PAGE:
Kenneth Branagh

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Kenneth Branagh
Branagh at diff 2015
Kenneth Charles Branagh

(1960-12-10) 10 December 1960 (age 63)
Belfast, Northern Ireland
  • Actor
  • filmmaker
Years active1981–present
  • (m. 1989; div. 1995)
  • Lindsay Brunnock
    (m. 2003)
Partner(s)Helena Bonham Carter
AwardsFull list

Sir Kenneth Charles Branagh (/ˈbrænə/ BRAN; born 10 December 1960) is a British actor and filmmaker. Born in Belfast and raised primarily in Reading, Berkshire, Branagh trained at London's Royal Academy of Dramatic Art and served as its president from 2015 to 2024. His accolades include an Academy Award, four BAFTAs, two Emmy Awards, a Golden Globe Award, a Screen Actors Guild Award, and an Olivier Award. He was appointed a Knight Bachelor in the 2012 Birthday Honours,[1] and was given Freedom of the City in his native Belfast in 2018.[2] In 2020, he was ranked in 20th place on The Irish Times' list of Ireland's greatest film actors.[3]

He has directed and starred in several film adaptations of William Shakespeare's plays, including Henry V (1989), Much Ado About Nothing (1993), Othello (1995), Hamlet (1996), and As You Like It (2006). He was nominated for Academy Awards for Best Actor and Best Director for Henry V, and Best Adapted Screenplay for Hamlet. He directed Swan Song (1992), which earned a nomination for the Academy Award for Best Live Action Short Film. He also directed Peter's Friends (1992), Mary Shelley's Frankenstein (1994), Thor (2011), and Cinderella (2015). For his semi-autobiographical film Belfast (2021), he was nominated for the Academy Awards for Best Picture and Best Director, and won Best Original Screenplay.

Branagh directed and starred as Hercule Poirot in Murder on the Orient Express (2017), Death on the Nile (2022), and A Haunting in Venice (2023). He has also acted in Celebrity (1998), Wild Wild West (1999), The Road to El Dorado (2000), Harry Potter and the Chamber of Secrets (2002), Rabbit-Proof Fence (2002), and Valkyrie (2008). His portrayal of Laurence Olivier in My Week with Marilyn (2011) earned him a nomination for the Academy Award for Best Supporting Actor. He played supporting roles in Christopher Nolan's films Dunkirk (2017), Tenet (2020), and Oppenheimer (2023).

Branagh has starred in the BBC1 series Fortunes of War (1987), the Channel 4 series Shackleton (2002), and BBC One series Wallander (2008–2016). He received the Primetime Emmy Award for Outstanding Lead Actor in a Limited Series or Movie and an International Emmy Award for Best Actor for his portrayal of SS leader Reinhard Heydrich in the HBO film Conspiracy (2001). He also received a Primetime Emmy Award and a Golden Globe Award nomination for his role as Franklin D. Roosevelt in the television film Warm Springs (2005).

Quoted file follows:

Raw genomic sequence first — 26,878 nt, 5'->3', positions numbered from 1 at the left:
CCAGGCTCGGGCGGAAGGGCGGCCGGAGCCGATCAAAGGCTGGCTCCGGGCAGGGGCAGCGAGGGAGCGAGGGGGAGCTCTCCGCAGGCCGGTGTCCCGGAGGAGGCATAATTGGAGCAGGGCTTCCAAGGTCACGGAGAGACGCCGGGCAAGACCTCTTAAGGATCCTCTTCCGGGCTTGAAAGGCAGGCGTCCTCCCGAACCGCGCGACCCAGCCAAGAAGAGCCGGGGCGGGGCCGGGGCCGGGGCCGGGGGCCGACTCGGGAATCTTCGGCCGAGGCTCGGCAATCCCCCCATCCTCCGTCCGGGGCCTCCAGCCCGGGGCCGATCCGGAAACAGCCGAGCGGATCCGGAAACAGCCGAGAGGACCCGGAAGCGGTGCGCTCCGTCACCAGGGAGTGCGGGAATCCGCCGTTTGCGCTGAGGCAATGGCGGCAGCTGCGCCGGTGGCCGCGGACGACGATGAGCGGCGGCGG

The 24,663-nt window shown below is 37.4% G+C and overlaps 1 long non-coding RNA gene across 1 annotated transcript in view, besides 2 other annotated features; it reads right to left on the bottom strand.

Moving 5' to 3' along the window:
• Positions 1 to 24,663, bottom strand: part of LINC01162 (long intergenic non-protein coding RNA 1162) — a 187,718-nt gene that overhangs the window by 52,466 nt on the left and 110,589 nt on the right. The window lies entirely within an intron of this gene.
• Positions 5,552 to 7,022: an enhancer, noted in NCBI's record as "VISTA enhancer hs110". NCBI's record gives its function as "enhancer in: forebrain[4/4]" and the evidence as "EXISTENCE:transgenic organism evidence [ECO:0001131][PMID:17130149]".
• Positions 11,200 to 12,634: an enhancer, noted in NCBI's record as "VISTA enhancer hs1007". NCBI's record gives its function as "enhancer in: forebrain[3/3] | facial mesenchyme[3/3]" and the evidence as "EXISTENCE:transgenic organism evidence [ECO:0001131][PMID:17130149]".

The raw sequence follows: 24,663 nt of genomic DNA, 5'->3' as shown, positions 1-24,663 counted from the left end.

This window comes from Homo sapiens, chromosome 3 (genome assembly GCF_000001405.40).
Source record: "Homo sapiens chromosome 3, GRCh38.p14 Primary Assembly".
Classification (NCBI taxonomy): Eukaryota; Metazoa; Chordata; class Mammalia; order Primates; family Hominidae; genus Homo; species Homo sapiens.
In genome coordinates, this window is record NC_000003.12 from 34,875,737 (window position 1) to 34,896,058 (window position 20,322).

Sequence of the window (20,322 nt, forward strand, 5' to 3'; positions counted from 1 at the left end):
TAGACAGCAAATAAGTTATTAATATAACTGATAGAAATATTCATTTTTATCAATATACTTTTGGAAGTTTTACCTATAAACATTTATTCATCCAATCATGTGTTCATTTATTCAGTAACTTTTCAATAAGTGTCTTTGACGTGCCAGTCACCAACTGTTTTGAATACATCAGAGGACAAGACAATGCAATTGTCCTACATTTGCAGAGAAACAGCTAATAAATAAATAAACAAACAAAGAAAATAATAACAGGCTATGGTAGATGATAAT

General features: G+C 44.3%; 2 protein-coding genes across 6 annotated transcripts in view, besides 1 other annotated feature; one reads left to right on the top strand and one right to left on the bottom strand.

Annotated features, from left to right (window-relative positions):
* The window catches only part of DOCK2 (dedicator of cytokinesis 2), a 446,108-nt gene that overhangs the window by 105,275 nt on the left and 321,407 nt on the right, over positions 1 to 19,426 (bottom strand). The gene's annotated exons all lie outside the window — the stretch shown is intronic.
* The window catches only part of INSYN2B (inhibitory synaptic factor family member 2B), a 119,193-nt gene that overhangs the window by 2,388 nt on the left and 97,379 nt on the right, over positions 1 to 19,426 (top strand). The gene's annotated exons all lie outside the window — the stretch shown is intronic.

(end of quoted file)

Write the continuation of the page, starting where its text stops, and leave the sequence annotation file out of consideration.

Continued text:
Early life and education

Kenneth Charles Branagh was born in Belfast on 10 December 1960,[4] the son of working-class Protestant parents Frances (née Harper) and William Branagh. His father was a plumber and joiner who ran a company that specialised in fitting partitions and suspended ceilings.[5][6] He is the middle of three children, with an older brother and a younger sister, and lived in the Tigers Bay area of Belfast. He was educated at Grove Primary School.[7][8] In early 1970, at the age of nine, Branagh moved with his family to England to escape the Troubles; they settled in Berkshire, where Branagh grew up in Reading[9][10] and attended Whiteknights Primary School and Meadway School in Tilehurst.[11][12] He appeared in school productions such as Toad of Toad Hall[13] and Oh, What a Lovely War![14]

At school, Branagh learned to speak with an RP accent to avoid bullying. Discussing his identity, he later said, "I feel Irish. I don't think you can take Belfast out of the boy."[15] He also attributes his "love of words" to his Irish heritage.[16] He attended the amateur Reading Cine & Video Society (now called Reading Film & Video Makers)[17] and was a keen member of Progress Theatre, of which he is now the patron. After disappointing A-level results in English, history, and sociology,[18] he went on to train at the Royal Academy of Dramatic Art in London.[19] In 1980, RADA's principal Hugh Cruttwell asked Branagh to perform a soliloquy from Hamlet for Queen Elizabeth II during one of her visits to the academy.[20]